How did you get started taking photos?
I’ve always loved taking photos but my interest in photography really struck when I was 16 years old. I never thought you needed a professional camera to take great photos and I still don’t. I believe it’s all about the photographer having the soul and mind and time to capture an intriguing moment. Ever since my art has been noticed I’ve been asked to do many projects and it’s been a great experience! Every opportunity which comes my way I’ll take, because not only is photography self-satisfying and enjoyable, it’s also something I am able to produce for charities such as ones I’ve supported in the past.
What makes a ‘good’ photo to you?
Like a lot of things in life, it really depends. I don’t necessarily have limits to what is a good or bad photo. I just think that if a moment in time is captured on camera and can still come alive through the lens once it is taken, then it is a magical photo. In other words if the photographer can feel the moment through the photograph and really remember its importance in time then I believe it’s a good photo. Like I always tell myself, memories in one’s mind may come and go, but if it is captured on camera, one will never forget. For instance, in October I was hired to fly over to Lebanon by a dear family friend to take photographs of his incredible and old (quite run down) palace in the mountains of Brumana. On the first day of the job, I will never forget what he asked from me. He said ‘Kelly, all I want is for you to make this palace come alive again through your photography’. And from that day on I really understood how much photography meant to me as it allowed me to embrace beautiful scenery and moments like the ones I did.
You had an exhibition in response to the Japanese Tsunami—how did that go?
I was very pleased with the outcome of the exhibition I put together to raise money for Japan. I had an overall collection of 35 pieces of art, of which some were made by a good friend of mine. Most of them were sold within the first hour, which was really amazing. Many guests came to the opening, including the highly respected Ambassador of Japan in Qatar and his delightful wife. In the end my friend and I raised about QR18,000 (almost $5,000) for the Red Cross in Japan. Although it wasn’t enough money to repair all the damage the devastating tsunami had caused, it was something we could do and I was glad to have done my bit to support Japan.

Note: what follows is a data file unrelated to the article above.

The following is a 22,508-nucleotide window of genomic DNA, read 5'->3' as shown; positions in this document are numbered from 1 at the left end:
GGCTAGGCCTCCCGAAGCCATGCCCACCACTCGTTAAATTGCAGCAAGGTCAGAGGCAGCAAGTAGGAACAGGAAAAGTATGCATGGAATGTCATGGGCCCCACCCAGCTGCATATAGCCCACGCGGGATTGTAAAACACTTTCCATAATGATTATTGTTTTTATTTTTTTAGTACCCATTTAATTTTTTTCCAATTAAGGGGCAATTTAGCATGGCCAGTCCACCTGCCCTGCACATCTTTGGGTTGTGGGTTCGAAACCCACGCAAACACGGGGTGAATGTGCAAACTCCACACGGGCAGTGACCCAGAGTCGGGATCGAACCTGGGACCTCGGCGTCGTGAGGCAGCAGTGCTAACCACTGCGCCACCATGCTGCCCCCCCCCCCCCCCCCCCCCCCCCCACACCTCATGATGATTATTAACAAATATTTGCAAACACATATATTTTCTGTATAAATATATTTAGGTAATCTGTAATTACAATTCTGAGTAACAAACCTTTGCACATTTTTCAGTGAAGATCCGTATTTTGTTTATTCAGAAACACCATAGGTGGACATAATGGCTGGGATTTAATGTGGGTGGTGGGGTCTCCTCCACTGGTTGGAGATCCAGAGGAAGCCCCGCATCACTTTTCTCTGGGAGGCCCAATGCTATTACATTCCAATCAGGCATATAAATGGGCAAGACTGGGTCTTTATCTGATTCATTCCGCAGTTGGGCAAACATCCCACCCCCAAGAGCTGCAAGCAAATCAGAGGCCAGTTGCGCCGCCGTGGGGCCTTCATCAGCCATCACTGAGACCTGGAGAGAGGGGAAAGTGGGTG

What’s your new exhibition like?
I was given the theme, which in itself was a new concept to me because I’d always taken photos at random. The theme was traditional Qatari dhows so as to reflect the waterside feel and location of Rocca, which is located next to the hotel’s swimming pools and West Bay Lagoon. My goal was to snap shots of small parts and close-up rarely seen areas of dhow boats in order to create a story around the boat itself. Initially I wanted people to have to piece together my photos, as they saw them, to realize eventually that all the images were parts of Qatari dhows. I was very happy with the end result. All the photos were transformed into Sepia (which is a sandy color shade) in order to further match the theme. I named the collection A Taste of Tradition.
What’s your favorite photo in your new exhibition?
I don’t have a number one photo, but my favorite images are of the carcass of a fish, the camouflaged wood sticks on the wood floor of the dhow, and the teacup, because I feel like in addition to participating in the traditional story of the dhow they also have their own separate stories, which I love.
A Taste Of Tradition’is on display at Rocca from Feb 1. Call 4448 1234 for more information.